Budget move: Govt may cap cash-in-hand at Rs 10 lakh to tackle black money
The income tax department may cap at Rs 10 lakh the amount of cash a person can keep at home or carry in transit in a likely budget proposal aimed at checking black money.india Updated: Jan 19, 2015 08:57 IST
The income tax department may cap at Rs 10 lakh the amount of cash a person can keep at home or carry in transit in a likely budget proposal aimed at checking black money.
The tax authorities also propose to make furnishing of PAN (personal account number) mandatory in case of high-value purchases, which could be fixed at Rs 1 lakh, sources have told HT.
Strict penalties, being worked out, would be slapped if unaccounted cash in excess of Rs 10 lakh was recovered, sources said. Tackling black money was part of the BJP’s manifesto for the summer’s Lok Sabha election that saw it being voted to power. The Supreme Court has appointeda special investigating team (SIT) to conduct a thorough probe into black money stashed abroad by Indians.
“The threshold amount has been devised after careful consideration so that carrying on the day-to-day activities of ordinary citizens is not affected, a SIT source said. “This will also curb the movement and transportation of cash from one destination to another.”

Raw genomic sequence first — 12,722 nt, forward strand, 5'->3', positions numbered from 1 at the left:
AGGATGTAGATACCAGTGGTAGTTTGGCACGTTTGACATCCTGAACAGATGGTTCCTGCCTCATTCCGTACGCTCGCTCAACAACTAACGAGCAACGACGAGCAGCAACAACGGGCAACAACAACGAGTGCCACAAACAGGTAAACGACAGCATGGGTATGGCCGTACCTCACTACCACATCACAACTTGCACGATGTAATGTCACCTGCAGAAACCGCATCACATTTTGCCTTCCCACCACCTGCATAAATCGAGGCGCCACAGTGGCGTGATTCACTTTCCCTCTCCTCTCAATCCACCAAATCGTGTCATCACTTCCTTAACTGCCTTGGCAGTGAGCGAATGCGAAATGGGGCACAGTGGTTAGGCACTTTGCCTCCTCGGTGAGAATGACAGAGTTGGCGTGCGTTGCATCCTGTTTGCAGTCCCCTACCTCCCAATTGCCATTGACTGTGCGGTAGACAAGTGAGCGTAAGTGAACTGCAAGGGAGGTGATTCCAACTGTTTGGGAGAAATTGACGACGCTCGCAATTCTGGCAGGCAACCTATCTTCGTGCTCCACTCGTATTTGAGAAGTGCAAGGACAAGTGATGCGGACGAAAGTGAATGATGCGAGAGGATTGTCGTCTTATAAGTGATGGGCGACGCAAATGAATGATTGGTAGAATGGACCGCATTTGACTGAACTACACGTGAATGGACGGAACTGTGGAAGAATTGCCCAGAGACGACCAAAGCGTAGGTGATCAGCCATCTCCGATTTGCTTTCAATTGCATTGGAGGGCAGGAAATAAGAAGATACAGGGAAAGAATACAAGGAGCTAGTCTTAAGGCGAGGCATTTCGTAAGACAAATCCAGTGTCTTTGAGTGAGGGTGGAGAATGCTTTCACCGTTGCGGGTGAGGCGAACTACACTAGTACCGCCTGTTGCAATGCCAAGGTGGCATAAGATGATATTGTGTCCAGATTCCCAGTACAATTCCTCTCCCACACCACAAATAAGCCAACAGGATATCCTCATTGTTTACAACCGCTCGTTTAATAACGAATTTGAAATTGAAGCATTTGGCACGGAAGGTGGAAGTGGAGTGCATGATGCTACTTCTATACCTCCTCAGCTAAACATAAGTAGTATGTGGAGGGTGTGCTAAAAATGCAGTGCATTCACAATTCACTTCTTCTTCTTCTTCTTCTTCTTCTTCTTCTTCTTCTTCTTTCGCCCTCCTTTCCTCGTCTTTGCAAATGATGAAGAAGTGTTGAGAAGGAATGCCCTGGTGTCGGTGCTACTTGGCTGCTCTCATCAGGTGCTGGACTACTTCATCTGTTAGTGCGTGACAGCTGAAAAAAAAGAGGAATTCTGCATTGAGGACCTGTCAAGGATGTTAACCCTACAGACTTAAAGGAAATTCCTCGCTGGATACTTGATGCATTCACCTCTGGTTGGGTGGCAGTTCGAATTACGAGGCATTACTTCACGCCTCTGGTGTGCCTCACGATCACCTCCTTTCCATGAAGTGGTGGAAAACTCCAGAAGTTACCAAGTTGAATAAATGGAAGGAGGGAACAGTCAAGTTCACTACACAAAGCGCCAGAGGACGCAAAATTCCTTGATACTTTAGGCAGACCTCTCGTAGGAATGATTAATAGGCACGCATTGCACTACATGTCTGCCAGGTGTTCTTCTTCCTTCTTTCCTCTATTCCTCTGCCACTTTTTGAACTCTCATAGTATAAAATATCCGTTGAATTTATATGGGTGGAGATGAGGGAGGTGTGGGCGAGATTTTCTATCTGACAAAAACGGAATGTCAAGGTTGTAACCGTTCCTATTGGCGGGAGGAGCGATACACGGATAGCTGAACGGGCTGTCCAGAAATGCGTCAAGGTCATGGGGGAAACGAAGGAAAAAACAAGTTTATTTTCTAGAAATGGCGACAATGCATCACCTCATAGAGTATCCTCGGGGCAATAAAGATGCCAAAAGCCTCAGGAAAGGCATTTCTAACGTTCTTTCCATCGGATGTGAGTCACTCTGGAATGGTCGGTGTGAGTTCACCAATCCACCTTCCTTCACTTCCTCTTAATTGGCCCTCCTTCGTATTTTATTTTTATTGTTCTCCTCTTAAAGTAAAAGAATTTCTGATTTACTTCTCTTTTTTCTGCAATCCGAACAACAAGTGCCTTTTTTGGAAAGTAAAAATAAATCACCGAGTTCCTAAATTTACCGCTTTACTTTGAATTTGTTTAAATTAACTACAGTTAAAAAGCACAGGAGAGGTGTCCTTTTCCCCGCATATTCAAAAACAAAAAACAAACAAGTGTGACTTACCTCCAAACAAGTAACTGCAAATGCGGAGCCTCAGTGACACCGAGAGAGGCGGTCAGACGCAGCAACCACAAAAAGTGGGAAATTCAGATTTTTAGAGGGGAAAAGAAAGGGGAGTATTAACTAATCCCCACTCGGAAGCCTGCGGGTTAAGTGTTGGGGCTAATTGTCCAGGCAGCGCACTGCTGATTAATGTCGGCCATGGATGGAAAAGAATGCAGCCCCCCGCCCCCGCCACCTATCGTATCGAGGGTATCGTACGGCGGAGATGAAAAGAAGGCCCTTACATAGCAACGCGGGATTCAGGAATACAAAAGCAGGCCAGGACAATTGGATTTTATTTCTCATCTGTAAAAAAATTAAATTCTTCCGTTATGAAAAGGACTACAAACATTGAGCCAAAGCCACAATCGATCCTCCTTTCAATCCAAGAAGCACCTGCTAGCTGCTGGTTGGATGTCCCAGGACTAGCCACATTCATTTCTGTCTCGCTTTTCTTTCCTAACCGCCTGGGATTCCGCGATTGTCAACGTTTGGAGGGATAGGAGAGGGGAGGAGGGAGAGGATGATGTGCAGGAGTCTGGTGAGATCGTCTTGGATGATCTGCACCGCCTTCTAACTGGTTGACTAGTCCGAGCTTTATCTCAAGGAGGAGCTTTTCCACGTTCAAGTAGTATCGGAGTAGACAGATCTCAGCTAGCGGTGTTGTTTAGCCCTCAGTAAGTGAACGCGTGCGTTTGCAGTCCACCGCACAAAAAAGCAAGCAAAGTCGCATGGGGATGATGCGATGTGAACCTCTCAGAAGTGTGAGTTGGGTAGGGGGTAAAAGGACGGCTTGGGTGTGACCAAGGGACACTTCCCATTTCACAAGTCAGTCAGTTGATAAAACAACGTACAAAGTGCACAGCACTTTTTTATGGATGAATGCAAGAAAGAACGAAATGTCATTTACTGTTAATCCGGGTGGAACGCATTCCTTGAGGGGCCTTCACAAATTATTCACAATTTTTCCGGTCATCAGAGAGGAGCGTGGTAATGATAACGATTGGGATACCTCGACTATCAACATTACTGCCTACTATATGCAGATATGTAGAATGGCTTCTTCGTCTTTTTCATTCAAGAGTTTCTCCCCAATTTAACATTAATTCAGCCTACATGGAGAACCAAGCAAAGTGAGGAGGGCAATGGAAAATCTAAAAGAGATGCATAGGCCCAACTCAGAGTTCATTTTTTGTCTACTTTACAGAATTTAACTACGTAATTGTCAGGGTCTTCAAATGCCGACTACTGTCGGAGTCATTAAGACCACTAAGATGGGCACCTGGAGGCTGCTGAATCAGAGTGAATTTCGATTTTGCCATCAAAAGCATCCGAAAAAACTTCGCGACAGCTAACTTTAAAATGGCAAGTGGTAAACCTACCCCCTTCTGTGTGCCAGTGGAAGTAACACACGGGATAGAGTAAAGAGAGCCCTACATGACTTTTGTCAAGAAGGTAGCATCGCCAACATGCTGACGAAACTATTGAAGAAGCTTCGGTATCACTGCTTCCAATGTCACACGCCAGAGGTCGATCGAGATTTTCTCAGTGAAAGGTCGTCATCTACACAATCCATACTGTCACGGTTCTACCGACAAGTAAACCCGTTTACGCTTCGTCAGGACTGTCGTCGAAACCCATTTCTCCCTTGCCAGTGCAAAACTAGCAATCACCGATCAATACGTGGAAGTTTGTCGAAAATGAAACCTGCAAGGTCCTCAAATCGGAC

Though the focus of the black-money campaignhas been illicit funds stashed abroad, activists and experts have often pointed to the growing menace at home.
At present, there is no prescribed limit on the amount of cash an individual can hold in hand. It has led to arbitrariness in asking the individuals about the source of the cash though certain parameters such as the standard of living are taken into account.
“The cash threshold limit seems to be a fair move. While it should work out fine in urban areas, it remains to be seen how the threshold limit works out in rural areas which do not have access to good banking channels,” Jayesh Sanghvi, an expert on tax laws, said.
The proposed change would enable enforcement agencies to act against violatorsas well as seize unaccounted currency, he said.
The Central Board of Direct Taxes (CBDT), the apex board for direct tax collection, also wants PAN to be mandatory for purchases of Rs.1 lakh and above.
If the buyer doesn’t have a PAN number, any of the documents accepted by the government’s as proof of identity such as Aadhaar number would be acceptable. The seller, too, would have to enter PAN number in the invoice, sources said.
These proposals were part of the SIT’s recommendations submitted to the SC in December.